Kathryn M. Flinn, Baldwin Wallace University
September 6, 2016 – In one of television’s more bizarre recent offerings, the History Channel show “Appalachian Outlaws” follows a band of West Virginians as they hunt rugged forests for American ginseng, a medicinal root worth hundreds of dollars per pound. The show has high stakes: These men poach on federal lands, risking fines and jail time, and guard private patches with shotguns and homemade land mines. Most of them are out of work, out of savings and worried about paying for food and heat. Ginseng gives them a way to get by.
The drama may be made for TV, but illegal harvesting is a serious problem in many protected areas, and violence can result. “Appalachian Outlaws” reveals ginseng’s current niche in American cultural life – a bit part, in which it provides a little cash and excitement to a few struggling families in Appalachia.
This harvesting and other ecological pressures now threaten to push the species toward extinction. But during most of the past 300 years, ginseng was easier to find, and played a much larger role in American culture. In concrete ways, ginseng embodied the American dream.
Since my students and I study people’s impacts on plant distributions and ecological responses to human disturbances, we’re interested in how the biology of a plant like ginseng can shape our culture, and how our culture is changing its biology in turn.
Wealth from ‘useless produce’
The plant itself is unassuming. A mature American ginseng plant stands about 20 inches tall, with three or four leaves. Its tuber-like root sends up a single stem each year. The flowers are very small, greenish-white, and what wildflower guides call “inconspicuous.”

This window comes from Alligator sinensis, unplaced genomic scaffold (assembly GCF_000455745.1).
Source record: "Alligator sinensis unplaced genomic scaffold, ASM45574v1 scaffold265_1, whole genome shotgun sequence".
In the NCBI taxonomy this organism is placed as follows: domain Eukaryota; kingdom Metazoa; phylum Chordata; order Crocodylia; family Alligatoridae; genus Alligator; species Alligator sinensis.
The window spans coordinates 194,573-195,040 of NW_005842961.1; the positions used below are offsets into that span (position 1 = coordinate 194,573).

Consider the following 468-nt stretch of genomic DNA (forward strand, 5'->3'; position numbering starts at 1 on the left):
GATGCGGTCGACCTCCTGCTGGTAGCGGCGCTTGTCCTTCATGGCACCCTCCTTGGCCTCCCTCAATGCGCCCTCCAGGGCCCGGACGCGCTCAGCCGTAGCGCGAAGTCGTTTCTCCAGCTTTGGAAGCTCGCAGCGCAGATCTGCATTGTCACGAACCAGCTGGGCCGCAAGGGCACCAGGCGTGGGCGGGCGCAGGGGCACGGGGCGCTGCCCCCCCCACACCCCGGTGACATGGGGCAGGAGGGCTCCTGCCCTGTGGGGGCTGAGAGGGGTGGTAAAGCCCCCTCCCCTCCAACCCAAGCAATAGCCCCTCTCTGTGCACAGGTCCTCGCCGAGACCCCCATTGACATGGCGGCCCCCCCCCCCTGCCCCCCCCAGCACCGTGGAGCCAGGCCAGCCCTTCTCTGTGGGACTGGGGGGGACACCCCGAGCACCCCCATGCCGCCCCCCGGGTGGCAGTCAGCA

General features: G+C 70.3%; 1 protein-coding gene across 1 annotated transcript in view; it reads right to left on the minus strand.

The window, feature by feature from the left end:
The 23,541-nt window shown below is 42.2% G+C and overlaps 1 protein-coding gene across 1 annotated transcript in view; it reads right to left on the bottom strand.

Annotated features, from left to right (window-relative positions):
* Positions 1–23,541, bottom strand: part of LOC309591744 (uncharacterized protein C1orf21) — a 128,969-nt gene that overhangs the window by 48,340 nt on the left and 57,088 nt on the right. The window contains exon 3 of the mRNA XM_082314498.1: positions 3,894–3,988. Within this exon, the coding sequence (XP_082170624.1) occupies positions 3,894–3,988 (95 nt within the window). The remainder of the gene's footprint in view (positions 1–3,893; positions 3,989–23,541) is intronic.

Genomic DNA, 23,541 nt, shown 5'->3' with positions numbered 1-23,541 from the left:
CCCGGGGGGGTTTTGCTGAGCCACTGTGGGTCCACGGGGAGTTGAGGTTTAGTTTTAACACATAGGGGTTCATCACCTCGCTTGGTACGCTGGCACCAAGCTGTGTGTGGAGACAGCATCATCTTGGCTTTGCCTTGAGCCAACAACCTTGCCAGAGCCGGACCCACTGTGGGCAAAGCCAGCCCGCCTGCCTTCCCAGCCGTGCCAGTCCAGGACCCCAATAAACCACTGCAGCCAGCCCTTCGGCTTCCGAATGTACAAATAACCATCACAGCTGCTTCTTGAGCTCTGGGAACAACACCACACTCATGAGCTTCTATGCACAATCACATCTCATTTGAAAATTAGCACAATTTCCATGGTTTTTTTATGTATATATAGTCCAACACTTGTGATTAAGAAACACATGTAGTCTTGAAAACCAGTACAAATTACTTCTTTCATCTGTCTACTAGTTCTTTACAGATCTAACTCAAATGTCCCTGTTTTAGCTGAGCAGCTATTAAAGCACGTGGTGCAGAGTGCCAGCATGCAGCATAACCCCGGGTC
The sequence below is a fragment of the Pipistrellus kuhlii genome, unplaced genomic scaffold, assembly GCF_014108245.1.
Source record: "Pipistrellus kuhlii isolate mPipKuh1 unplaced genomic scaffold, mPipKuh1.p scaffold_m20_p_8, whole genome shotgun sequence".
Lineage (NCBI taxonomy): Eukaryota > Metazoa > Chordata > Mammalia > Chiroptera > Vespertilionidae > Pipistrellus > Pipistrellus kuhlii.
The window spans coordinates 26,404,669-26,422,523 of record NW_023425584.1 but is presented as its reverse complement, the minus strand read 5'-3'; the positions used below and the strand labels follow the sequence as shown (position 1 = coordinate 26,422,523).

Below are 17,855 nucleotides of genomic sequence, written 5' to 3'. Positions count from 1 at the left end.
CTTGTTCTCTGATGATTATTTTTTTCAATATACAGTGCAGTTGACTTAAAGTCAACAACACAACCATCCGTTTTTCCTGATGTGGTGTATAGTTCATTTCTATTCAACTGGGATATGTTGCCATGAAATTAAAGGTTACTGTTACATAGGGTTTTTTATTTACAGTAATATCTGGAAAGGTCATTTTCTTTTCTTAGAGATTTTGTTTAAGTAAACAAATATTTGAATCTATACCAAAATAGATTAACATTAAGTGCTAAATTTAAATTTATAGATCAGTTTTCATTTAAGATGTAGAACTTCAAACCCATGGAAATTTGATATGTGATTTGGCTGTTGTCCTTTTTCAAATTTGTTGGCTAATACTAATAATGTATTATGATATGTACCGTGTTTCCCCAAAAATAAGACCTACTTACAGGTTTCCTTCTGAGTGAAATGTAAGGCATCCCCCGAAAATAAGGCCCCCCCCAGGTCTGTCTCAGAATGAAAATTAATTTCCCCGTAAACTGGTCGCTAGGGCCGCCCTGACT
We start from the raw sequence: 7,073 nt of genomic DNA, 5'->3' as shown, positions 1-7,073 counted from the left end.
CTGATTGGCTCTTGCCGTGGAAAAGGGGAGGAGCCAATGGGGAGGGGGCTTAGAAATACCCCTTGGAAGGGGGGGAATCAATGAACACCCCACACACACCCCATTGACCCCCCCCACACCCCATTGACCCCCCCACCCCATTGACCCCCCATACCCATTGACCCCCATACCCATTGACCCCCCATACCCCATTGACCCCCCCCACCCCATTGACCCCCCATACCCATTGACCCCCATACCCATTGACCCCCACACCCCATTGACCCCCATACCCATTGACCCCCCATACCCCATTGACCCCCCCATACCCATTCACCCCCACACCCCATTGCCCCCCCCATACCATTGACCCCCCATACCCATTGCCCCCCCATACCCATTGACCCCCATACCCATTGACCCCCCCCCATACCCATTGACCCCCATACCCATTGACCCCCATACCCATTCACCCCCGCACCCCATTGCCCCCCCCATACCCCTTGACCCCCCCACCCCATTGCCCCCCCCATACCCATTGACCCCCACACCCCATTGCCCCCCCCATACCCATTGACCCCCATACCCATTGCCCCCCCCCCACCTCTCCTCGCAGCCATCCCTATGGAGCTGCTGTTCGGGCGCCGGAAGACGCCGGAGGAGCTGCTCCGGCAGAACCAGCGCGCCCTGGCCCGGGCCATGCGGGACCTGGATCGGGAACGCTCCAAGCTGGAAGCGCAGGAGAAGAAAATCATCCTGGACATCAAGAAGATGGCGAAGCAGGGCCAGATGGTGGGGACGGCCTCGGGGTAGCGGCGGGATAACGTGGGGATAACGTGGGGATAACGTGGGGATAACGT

American ginseng’s closest relatives are Asian species used in traditional medicine for centuries. Few clinical trials have been conducted, but some laboratory studies suggest the root may help in treating cancer, diabetes or cardiovascular disease.
These uses have fueled demand in Asia for American ginseng since the mid-1700s. In colonial America, Indians and trappers started bartering ginseng at the fur trading posts of Montreal and Albany. It soon became a major export to Asia.
After the Revolutionary War, the first American ship to trade directly with China arrived in Canton loaded with 30 tons of ginseng. It returned to New York with tea, silk and porcelain, earning a 30 percent profit for the ship’s backers. Samuel Shaw, the American ambassador to China, bragged,
“While the nations of Europe are, for the most part, obliged to purchase this commodity [tea] with ready money, it must be pleasing to an American to know that his country can have it upon easier terms; and that the otherwise useless produce of her mountains and forests will in a considerable degree supply her with this elegant luxury.”
The American landscape supplied this “useless produce” in abundance. In September 1787, Ohio surveyor John Mathews’ party camped and dug ginseng for four days, during which each man harvested 40 to 60 pounds of root per day. According to first-hand accounts from sources including George Washington, roads between Pittsburgh and Philadelphia were clogged with wagons, pack-trains and horses loaded with barrels of ginseng. Each barrel was a jackpot. The ginseng trade made fortunes for Daniel Boone and John Jacob Astor, America’s first multimillionaire.
To early Americans, ginseng represented an opportunity for their new nation to assert its independence, and for self-made individuals to succeed on sheer grit and resourcefulness. But ginseng’s meanings shifted as its biology changed. By 1975, American ginseng was listed on Appendix II of the Convention on International Trade in Endangered Species (CITES). Under this treaty, the U.S. Fish and Wildlife Service must regulate trade to ensure that each year’s harvest “will not be detrimental to the survival of the species.”